Climate and Ozone
Is our climate changing due to global warming?
Both natural variations and human activities may cause climate change, and people have thought for a long time that variations in solar out put is the major impact of the climate change.
According to studies we have found out that the solar output is not massive enough to have a great deal of impact at the surface of the earth.
Scientists have trouble measuring variability which is best at ultraviolet wavelengths because they are blocked by the stratospheric ozone layer. They also have discovered that the changes could also indirectly affect the surface.
We find that changes in upper stratospheric ozone and winds affect the flow of energy at altitudes just below these changes, which then affect the next lower levels, and so on. The changes gradually work their way downwards, eventually altering the flow of energy in the lower atmosphere.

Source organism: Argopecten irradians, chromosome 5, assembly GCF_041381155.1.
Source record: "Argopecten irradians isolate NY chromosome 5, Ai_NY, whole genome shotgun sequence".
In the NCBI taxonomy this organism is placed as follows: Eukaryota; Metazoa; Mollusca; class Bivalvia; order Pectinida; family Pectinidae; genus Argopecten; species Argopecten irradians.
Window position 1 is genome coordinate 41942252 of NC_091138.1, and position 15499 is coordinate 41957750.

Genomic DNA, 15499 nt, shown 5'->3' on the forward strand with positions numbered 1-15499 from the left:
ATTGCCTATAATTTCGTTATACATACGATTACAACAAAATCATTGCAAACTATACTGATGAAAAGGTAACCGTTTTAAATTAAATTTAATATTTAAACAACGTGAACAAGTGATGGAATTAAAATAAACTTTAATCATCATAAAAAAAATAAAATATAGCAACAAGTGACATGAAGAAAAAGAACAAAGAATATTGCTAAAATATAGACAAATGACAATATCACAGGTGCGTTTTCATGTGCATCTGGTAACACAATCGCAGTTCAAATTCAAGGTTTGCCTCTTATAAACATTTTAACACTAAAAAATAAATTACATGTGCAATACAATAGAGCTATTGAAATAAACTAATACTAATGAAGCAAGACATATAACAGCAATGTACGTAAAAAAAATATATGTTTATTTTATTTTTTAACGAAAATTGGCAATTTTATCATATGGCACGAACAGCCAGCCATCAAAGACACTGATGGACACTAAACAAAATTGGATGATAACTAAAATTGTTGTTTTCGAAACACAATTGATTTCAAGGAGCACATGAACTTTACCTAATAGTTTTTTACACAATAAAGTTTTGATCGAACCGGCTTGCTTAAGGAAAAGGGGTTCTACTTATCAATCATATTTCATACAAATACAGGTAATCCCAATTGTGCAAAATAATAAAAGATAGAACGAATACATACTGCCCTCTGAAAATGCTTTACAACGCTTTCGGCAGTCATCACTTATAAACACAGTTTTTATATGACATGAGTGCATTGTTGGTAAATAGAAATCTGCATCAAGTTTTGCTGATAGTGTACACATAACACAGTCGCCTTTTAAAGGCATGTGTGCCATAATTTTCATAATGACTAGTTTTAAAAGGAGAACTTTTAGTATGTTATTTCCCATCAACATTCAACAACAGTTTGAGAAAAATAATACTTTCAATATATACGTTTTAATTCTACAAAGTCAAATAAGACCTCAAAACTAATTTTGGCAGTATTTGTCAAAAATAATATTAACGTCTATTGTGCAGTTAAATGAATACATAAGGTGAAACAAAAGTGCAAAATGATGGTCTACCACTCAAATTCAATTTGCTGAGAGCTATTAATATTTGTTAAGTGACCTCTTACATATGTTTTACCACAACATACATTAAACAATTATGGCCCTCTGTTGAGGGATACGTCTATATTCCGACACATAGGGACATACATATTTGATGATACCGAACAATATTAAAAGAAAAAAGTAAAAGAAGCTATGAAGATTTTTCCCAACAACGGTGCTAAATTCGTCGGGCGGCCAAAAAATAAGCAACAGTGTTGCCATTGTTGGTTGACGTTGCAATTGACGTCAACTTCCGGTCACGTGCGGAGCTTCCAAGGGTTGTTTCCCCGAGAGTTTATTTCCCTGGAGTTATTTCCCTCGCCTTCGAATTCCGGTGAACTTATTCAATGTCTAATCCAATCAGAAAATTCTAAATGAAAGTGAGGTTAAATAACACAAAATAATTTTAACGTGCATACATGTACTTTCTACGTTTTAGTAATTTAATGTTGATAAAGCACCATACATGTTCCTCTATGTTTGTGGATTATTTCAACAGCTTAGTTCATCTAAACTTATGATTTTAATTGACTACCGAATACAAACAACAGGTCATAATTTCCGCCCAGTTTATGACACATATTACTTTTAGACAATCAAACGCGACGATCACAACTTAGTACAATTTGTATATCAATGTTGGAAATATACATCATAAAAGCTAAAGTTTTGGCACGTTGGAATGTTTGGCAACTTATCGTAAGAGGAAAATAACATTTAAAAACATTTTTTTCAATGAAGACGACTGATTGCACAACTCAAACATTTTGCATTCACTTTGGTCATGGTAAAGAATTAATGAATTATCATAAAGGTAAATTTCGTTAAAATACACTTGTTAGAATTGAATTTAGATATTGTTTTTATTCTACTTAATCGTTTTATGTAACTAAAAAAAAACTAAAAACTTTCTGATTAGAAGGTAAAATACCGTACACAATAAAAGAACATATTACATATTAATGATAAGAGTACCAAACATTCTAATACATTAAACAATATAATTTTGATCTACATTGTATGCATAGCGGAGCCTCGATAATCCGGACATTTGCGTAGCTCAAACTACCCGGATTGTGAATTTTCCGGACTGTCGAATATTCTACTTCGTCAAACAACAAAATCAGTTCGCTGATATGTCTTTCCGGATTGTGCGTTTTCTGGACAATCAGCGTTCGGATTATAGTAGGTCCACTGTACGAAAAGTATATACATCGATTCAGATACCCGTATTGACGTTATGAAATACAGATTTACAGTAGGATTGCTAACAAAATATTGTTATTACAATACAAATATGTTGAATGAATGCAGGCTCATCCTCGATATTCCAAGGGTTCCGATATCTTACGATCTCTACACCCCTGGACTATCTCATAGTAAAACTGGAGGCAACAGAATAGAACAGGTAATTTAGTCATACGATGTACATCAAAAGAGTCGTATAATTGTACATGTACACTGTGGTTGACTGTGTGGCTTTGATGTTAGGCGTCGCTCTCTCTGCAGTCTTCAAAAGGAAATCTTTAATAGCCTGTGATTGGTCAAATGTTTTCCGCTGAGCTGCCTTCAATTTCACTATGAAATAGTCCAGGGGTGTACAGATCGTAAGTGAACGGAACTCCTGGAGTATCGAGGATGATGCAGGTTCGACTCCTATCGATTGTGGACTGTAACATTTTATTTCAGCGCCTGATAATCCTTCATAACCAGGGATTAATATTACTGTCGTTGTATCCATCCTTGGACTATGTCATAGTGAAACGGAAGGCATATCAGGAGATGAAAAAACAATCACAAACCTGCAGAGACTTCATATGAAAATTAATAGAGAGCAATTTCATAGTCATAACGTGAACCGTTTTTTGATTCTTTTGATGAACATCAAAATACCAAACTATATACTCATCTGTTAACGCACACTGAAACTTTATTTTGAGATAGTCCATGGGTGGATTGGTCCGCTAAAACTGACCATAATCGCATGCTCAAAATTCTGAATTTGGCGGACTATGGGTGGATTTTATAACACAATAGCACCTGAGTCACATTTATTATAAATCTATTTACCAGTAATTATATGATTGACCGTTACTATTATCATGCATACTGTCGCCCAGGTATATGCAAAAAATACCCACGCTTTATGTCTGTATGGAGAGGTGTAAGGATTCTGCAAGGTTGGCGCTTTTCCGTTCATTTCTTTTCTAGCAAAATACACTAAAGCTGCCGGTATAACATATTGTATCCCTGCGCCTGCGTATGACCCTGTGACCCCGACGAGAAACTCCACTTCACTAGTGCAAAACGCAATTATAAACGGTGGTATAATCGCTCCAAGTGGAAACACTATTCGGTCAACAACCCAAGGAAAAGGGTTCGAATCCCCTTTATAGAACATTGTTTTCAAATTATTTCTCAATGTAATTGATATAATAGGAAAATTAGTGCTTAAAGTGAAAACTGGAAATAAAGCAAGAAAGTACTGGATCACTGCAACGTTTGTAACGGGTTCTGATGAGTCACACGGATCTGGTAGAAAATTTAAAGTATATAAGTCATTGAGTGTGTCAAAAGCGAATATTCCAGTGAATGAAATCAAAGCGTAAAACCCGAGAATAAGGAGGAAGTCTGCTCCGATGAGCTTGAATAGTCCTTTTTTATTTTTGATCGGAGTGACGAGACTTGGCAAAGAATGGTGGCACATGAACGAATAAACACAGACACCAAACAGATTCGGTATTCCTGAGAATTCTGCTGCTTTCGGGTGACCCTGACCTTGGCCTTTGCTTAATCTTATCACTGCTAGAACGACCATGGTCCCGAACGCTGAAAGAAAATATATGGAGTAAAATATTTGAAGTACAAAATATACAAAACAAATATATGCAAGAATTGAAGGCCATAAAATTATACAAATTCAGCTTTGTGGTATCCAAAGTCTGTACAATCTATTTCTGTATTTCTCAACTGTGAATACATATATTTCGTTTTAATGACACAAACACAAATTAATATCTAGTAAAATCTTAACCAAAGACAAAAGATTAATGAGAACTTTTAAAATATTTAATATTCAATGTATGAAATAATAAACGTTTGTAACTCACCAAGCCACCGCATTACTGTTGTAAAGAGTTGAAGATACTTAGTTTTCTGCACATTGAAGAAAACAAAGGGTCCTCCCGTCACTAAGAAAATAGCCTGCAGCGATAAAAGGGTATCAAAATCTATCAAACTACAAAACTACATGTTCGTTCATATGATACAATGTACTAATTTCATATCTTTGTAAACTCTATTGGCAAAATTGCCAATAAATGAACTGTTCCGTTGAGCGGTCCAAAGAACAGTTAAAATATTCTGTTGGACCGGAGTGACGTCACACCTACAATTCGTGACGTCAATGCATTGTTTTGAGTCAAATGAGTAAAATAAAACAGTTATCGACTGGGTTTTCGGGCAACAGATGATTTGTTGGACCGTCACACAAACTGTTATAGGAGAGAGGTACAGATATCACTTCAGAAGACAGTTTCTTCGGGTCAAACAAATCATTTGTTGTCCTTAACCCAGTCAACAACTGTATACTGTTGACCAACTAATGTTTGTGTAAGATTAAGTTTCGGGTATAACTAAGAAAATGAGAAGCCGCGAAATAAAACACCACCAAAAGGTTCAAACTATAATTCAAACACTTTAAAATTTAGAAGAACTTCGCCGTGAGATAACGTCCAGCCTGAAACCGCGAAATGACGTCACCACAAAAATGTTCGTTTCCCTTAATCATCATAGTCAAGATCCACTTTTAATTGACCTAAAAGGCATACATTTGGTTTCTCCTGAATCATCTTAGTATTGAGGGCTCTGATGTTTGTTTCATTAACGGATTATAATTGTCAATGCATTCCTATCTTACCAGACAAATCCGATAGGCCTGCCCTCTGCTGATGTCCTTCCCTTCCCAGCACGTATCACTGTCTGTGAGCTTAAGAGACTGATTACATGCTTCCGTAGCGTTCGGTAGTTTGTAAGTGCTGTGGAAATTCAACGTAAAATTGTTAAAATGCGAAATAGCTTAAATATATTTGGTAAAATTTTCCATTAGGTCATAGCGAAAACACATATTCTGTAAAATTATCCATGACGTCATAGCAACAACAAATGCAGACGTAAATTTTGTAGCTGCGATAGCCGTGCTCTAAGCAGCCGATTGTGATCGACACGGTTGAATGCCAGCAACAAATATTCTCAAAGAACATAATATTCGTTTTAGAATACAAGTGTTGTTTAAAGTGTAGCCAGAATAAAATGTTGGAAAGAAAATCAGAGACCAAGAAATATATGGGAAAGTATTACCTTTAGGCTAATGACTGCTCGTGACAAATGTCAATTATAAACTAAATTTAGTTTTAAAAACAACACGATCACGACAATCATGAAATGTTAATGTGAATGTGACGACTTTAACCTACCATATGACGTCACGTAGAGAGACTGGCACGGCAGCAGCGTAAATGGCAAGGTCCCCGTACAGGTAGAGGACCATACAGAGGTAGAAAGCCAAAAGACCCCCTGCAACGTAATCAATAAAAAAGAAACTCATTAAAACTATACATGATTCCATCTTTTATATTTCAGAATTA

The above graph is the estimated solar output reaching Earth over the 20th century. The data is based on historical reconstruction before 1980, and satellite observations afterwards. The net effect is an increase in irradiance at the top of the atmosphere of approximately half a
Watt per meter squared (W/m2). These experiments investigated the atmospheric response to the 11-year solar cycle variability (for example, the two large peaks near 1980 and 1990), which is roughly one-half to one-third the century long increase.
Global Warming is causing extreme weather.
This is a satellite photo of Hurricane Katrina